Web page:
In a DAW's 32 bit floating point internal resolution, you have excessive headroom so you really don't have to worry or think about it until you render out to a wav. You can clip the dick out of all your channels and then cut the master fader down, render to 16 bit wav, and it'll sound identical to a version that was gain staged properly. This is the beautiful flexibility of digital. However, plugins are where you need to be careful. Clipping the input of a plugin is asking for trouble. So gain staging is still important. It's also incredibly easy to mix when all your levels are consistent. Your faders correspond to the actual track's level, you can set thresholds intelligently, it's easier to assess the dynamics of a track, etc. It's also crucial in maintaining a consistent monitoring level. Otherwise the volume starts to creep up as you add more and more; things sound better and better; you think you're on the right path. Then you compare it to an earlier render, matched to the same volume, and realize you've muddied up your mix.

When sending tracks for mastering your main concern is "Is this mixed as cleanly as possible?" If your master's clipping, the answer's probably no. But if you've got a clean mix and it ends up coming up a bit short of your target, you can just boost the gain. Since you're still in the realm of 32 bit floating point, you can scale it up or down with pretty much no consequences. This doesn't hold true if you render to 16 bit wav and then try to turn it up or down. As long as it's in a sensible spot your mastering eng won't mind.

You should note though, sometimes people use headroom to refer to the difference between the RMS of a signal and its peak, in other words the crest. This is much more important than the headroom between your highest peak and 0dB (assuming you're not clipping) There's dynamic meters out there that will tell you your peak and average values and the dynamic range between them. Brainworx' bx_meter is a nice one, I'm pretty sure there's freeware meters that do the same. Throw one on your master and look at the dynamic range of the signal. If it's telling you your track is too compressed, there's nothing your mastering engineer will be able to do. Doesn't matter if you turn the fader down to -100dB; If the dynamics of the actual signal are already squished, your mastering job will be crippled.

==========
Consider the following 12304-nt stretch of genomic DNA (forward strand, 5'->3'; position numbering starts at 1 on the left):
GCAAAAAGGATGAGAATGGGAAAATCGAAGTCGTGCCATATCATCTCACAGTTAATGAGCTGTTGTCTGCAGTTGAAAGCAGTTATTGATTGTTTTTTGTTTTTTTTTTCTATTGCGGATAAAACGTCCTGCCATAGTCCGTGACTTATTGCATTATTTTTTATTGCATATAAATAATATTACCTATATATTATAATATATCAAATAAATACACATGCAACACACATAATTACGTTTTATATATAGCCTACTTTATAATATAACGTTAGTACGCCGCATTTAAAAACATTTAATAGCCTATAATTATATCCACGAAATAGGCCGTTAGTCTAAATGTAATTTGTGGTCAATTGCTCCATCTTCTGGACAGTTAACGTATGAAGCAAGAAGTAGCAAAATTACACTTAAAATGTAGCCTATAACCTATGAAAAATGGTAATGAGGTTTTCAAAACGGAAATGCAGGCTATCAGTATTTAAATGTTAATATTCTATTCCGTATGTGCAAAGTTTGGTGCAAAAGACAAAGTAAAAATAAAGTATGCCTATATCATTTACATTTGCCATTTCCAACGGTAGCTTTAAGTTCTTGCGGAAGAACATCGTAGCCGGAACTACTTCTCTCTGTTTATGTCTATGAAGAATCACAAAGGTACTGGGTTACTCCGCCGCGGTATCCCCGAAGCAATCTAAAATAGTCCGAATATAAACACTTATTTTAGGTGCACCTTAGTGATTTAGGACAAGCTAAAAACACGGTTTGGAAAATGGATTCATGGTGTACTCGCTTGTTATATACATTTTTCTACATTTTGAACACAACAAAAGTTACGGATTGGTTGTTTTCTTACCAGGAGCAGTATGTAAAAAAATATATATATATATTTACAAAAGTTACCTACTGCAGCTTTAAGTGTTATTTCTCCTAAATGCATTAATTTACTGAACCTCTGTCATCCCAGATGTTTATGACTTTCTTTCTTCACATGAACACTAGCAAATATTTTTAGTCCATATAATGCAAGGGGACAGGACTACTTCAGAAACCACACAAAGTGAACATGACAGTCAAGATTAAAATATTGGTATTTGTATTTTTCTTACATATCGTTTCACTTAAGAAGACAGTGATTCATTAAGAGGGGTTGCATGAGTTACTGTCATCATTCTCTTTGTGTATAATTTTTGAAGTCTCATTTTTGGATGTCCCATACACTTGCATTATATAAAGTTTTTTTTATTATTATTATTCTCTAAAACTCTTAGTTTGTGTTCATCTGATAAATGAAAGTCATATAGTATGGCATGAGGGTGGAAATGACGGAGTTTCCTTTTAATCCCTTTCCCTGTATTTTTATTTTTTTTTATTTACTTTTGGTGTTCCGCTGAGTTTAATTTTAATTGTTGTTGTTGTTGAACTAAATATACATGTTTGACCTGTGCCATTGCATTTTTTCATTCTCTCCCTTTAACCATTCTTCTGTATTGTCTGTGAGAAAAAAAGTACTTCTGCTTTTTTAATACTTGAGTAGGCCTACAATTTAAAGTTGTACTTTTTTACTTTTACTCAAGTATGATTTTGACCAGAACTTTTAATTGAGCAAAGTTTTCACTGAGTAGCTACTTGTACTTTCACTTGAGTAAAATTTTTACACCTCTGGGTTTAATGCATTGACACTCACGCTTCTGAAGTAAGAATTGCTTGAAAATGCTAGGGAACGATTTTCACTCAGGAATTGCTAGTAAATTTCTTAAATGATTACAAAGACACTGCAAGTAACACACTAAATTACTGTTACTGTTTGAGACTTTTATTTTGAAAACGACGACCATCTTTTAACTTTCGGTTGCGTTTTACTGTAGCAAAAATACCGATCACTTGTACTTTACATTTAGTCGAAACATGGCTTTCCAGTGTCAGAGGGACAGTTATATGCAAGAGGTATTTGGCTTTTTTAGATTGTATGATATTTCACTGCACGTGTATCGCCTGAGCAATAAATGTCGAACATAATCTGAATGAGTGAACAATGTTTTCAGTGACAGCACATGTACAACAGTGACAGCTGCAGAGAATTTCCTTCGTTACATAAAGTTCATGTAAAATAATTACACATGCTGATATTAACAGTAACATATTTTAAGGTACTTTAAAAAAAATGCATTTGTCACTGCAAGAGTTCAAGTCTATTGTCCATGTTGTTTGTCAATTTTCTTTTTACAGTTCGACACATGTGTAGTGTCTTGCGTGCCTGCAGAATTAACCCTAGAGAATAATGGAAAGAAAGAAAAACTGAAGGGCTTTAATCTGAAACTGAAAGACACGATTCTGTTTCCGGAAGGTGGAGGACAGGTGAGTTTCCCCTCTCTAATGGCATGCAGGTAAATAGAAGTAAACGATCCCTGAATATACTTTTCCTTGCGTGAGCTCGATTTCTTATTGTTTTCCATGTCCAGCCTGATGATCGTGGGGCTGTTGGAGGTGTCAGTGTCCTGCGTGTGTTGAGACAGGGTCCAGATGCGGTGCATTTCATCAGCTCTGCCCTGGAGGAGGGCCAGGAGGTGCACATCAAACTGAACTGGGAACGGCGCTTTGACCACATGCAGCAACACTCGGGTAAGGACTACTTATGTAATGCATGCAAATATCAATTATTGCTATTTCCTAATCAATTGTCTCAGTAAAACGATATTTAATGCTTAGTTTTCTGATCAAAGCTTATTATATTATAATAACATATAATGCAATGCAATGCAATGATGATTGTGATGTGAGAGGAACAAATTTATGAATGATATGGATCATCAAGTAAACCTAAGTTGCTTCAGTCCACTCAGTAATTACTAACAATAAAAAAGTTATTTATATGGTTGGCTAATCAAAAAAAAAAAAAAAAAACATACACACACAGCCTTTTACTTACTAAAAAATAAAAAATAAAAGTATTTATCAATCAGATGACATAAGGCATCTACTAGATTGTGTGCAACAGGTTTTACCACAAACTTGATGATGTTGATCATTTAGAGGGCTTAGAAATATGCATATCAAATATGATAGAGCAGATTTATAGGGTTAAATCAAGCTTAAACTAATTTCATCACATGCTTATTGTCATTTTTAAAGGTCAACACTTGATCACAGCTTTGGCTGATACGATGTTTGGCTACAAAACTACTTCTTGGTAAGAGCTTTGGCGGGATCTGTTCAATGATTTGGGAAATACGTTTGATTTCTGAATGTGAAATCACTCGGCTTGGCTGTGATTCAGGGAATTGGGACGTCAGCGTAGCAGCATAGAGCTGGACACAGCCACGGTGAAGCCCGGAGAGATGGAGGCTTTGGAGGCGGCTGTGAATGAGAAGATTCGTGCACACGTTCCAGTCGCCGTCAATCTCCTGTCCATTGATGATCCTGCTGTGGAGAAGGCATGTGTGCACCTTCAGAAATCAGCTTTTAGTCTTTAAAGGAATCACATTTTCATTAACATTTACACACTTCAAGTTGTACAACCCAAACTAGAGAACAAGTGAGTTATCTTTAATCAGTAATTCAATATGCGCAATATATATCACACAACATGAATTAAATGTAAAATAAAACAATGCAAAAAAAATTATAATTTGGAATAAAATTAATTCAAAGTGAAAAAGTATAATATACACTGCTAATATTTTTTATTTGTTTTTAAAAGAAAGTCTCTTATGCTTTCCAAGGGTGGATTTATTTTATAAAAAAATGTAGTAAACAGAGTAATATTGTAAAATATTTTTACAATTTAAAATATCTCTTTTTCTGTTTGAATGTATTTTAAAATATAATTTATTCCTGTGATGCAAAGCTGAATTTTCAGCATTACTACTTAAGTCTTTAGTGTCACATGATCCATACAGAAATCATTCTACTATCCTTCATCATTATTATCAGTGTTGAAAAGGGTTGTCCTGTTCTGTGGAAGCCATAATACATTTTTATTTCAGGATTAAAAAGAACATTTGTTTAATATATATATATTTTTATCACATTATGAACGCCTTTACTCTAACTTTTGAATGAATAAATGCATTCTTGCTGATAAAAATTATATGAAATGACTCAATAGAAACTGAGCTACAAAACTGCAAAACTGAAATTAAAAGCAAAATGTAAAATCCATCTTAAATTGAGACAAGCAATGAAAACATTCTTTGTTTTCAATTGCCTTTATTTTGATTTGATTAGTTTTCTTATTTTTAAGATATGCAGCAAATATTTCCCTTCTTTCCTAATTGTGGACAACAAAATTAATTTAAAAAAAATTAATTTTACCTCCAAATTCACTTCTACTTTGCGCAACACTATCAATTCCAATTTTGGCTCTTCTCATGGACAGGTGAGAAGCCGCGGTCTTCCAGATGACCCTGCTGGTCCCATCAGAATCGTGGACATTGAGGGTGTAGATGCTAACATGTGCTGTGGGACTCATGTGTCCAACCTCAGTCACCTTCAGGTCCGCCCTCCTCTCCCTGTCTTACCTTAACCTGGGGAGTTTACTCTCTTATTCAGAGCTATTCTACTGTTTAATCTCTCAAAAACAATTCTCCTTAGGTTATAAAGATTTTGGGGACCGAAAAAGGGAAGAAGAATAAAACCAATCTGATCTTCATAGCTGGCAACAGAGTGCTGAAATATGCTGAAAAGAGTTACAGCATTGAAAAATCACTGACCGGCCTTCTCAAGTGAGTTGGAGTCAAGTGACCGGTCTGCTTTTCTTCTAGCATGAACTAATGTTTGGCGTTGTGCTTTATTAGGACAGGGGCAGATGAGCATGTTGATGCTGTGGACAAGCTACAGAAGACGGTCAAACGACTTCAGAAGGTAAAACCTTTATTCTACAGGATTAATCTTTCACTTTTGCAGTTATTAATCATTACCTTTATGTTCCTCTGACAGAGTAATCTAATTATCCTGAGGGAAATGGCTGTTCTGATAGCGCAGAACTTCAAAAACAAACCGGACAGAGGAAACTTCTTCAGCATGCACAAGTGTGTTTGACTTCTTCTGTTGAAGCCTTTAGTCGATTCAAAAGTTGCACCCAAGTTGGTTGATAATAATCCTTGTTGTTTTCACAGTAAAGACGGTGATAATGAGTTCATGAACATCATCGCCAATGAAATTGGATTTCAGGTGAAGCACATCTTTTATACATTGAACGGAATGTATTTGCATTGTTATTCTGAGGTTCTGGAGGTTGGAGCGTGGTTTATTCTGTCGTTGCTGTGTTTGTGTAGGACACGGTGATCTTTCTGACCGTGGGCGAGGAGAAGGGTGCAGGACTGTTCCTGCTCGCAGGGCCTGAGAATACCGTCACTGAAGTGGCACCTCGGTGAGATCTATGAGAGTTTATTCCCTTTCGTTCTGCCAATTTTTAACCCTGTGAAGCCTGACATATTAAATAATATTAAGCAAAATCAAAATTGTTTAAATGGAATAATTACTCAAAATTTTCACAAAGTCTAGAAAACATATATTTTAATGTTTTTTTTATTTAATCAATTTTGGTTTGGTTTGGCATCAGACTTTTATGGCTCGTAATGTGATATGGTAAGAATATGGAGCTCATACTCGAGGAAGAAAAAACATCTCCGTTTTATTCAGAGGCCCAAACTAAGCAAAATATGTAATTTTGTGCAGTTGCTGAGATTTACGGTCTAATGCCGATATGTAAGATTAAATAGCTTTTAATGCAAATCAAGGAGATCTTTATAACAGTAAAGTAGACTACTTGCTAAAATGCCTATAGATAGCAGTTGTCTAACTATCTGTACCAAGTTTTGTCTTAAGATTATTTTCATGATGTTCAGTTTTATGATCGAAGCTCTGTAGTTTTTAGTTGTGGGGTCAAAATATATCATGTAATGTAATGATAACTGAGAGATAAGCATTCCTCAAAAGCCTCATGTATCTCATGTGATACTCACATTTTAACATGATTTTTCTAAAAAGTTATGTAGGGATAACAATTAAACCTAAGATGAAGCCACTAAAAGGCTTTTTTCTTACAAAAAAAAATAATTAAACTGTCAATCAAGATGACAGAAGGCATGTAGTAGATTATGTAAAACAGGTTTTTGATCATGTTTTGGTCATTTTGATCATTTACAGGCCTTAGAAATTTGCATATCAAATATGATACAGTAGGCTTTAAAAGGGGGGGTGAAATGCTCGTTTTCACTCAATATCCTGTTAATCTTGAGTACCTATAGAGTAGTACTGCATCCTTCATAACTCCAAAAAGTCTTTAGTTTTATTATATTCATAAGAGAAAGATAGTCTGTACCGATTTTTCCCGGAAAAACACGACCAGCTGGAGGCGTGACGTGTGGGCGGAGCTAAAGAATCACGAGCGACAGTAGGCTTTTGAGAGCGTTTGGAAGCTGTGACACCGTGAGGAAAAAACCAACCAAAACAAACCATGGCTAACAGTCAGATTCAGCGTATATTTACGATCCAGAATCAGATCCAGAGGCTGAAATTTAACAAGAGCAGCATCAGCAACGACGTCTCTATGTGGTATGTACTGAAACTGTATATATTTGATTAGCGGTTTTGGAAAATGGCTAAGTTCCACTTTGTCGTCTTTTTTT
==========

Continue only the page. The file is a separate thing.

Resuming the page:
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Re: Such a thing as too much headroom?

Post by Sharmaji » Wed Oct 30, 2013 2:40 am

if you're working at 24 bit, which you should be because it's not 1998, there's no such thing as too much headroom.

These days when working up mixes for clients, once i get my kick worked into the mix, i'm generally peaking at around -18dB. That way, when everyone involved wants X instrument louder, i have enough room to work with whatever level, dynamics, parallel, etc to make mix changes happen.

If you've mixed to -3dB, everything sounds great, and you realize after a break that you need more kick and more lead vocal/synth/etc-- what'cha gonna do? you don't have the space for it. Or if you realize that the mix really needs some EQ and compression on the master-- where are you going to find the room for it?

@SunkLo the waves version of the durroughs meters are the best i've come across for really letting you know how much power is in a mix.
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Re: Such a thing as too much headroom?

Post by SunkLo » Wed Oct 30, 2013 3:50 am

Sharmaji wrote:@SunkLo the waves version of the durroughs meters are the best i've come across for really letting you know how much power is in a mix.
Oh god yes and they're gorgeous. I want to buy a bunch of second hand LCDs so I can have a bridge of them above my main monitors.
Blaze it -4.20dB